Image: Ulla-Maija Vikman, Akureyri, 2009, painted viscose, and linen, mahogany, 57” x 58”. Jiro Yonezawa, Red Fuji, 2019 bamboo, urushi lacquer, 30” x 12” x 10.5”. Photo by Tom Grotta
For over 30 years, browngrotta arts has been advancing the field of contemporary fibre arts by curating and exhibiting renowned artists who celebrate the exploration of fibre art techniques and drive the unique possibilities of materials. Representing many of the artists who have helped define modern fibre art since the 1950s, browngrotta arts is the passion project of husband and wife team, Tom Grotta and Rhonda Brown.
From 25 September - 3 October 2021, browngrotta arts’ forthcoming exhibition, Japandi: shared aesthetics and influences, will explore common approaches shared between Japanese and Scandinavian cultures through art. The show will feature 39 contemporary fibre and ceramic artists from Denmark, Finland, Japan, Norway, and Sweden.
Japandi is a hybrid union of Japanese and Scandinavian aesthetic approaches appreciated for its exceptional craftsmanship, simplicity and minimalism, reverence for nature and natural, sustainable materials, and the beauty of embracing imperfection. This union evokes a visual and physical sense of calm and tranquility.
Image: Eva Vargö, 7ev Japandí, Japanese and Korean book papers, 23.5” x 22.375” x 2.5”, 2021. Photo by Tom Grotta
The artistic kinship stretches back a century and a half ago when Japan’s closed border policy was lifted in 1858 and Danish designers and creatives began traveling to Japan. Early influence can be seen in ceramic crafts, architecture, and Danish furniture. After World War II, the Japanese government began promoting cultural exchange among designers and artists from Scandinavia.
The artists involved in the exhibition uniquely embody principal elements of what is currently termed Japandi style - from their use of natural materials and neutral color palettes to the fundamentally “slow art” process of hand craftsmanship. The core of their processes and materials are invoked with an intrinsic sense of contemplation, tranquility, and harmony that reverberates through their work and into the spaces the artworks inhabit. Materials come from regionally or locally sourced plants and works made of soft materials such as linen, cotton, or wool are handwoven in meticulous detail and add warmth and calm in modern interiors. Both cultures make room for reuse, artful imperfection, and comfortable simplicity, through the Japanese concept of wabi-sabi and the Scandinavian idea of hygge.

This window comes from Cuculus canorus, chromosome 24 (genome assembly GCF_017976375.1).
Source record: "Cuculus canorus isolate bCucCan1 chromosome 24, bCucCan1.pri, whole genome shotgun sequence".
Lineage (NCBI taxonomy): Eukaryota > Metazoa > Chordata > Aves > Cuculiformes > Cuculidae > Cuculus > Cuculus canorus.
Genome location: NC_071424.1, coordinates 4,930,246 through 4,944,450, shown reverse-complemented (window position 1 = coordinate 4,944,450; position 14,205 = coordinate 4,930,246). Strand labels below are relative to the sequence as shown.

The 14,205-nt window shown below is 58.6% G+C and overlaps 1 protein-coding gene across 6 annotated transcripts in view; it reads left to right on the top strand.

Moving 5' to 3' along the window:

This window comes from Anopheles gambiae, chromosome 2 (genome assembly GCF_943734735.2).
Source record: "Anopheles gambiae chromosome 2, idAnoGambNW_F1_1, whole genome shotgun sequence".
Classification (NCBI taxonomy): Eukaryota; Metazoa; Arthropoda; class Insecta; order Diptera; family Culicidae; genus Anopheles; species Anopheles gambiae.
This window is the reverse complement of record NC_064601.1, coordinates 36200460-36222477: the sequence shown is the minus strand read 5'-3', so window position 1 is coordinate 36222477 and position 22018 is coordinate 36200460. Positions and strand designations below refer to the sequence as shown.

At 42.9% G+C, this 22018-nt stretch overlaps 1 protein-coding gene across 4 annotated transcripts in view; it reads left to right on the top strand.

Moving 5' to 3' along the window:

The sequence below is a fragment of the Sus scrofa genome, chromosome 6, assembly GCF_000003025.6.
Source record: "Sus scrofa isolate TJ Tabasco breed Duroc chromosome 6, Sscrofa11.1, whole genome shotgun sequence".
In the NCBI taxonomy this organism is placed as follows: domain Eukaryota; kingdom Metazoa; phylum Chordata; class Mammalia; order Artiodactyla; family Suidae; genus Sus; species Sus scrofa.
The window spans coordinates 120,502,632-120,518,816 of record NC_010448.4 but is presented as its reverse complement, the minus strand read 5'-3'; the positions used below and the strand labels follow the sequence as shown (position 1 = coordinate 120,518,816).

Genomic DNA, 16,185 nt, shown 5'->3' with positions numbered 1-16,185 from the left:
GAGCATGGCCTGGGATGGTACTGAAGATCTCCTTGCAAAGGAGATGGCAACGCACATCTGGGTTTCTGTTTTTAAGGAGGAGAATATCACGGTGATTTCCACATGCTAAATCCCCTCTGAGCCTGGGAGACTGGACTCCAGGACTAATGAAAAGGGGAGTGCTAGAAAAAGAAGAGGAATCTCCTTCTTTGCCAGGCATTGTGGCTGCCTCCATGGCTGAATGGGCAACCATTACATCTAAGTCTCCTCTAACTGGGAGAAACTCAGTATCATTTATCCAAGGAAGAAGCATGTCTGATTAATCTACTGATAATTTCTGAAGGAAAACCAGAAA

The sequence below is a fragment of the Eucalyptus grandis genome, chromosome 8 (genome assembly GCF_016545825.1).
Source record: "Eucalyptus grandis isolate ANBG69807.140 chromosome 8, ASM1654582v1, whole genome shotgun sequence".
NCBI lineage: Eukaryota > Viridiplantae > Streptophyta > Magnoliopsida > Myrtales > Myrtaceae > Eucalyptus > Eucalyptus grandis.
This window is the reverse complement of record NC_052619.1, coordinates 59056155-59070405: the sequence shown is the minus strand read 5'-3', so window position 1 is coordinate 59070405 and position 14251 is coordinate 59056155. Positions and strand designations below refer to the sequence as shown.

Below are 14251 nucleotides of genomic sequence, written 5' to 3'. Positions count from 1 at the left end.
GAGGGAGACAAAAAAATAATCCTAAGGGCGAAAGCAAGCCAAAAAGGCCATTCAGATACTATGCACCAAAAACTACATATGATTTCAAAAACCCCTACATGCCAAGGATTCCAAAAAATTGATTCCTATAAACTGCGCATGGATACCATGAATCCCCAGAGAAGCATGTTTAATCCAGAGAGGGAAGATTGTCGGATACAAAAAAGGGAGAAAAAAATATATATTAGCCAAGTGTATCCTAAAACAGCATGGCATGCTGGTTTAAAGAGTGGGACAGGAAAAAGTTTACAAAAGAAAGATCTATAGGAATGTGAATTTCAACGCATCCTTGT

Image: work by Hiroyuki Shindo
Japandi: shared aesthetics and influences will feature more than three dozen artists from six countries whose works are complementary in approach and execution. Kay Sekimachi’s (Japan) folded tower sculptures are made of antique Japanese gampi paper treated with persimmon tannin. Hiroyuki Shindo (Japan) hand weaves fabrics developed through his own system for natural indigo dyeing, a process that takes several days to complete. For her large-scale textile work, Ane Henriksen (Denmark) replicates strips of webbed rubber matting based on the oil-tainted discarded materials she found washed up along the West coast of Denmark, challenging the viewer to address global environmental issues. Chiyoko Tanaka (Japan) sees weaving as a representation of time passing. Through her process of “grinding,” she elevates the less-than-perfect, distressing her linen weavings on the ground over brick or stone, embedding the earth onto her work.
Japandi: shared aesthetics and influences will be on display at browngrotta arts, Connecticut, from 25 September - 3 October.. Advanced time reservations are mandatory, and free tickets are available here: Japandi: shared aesthetics and influences Tickets, Multiple Dates | Eventbrite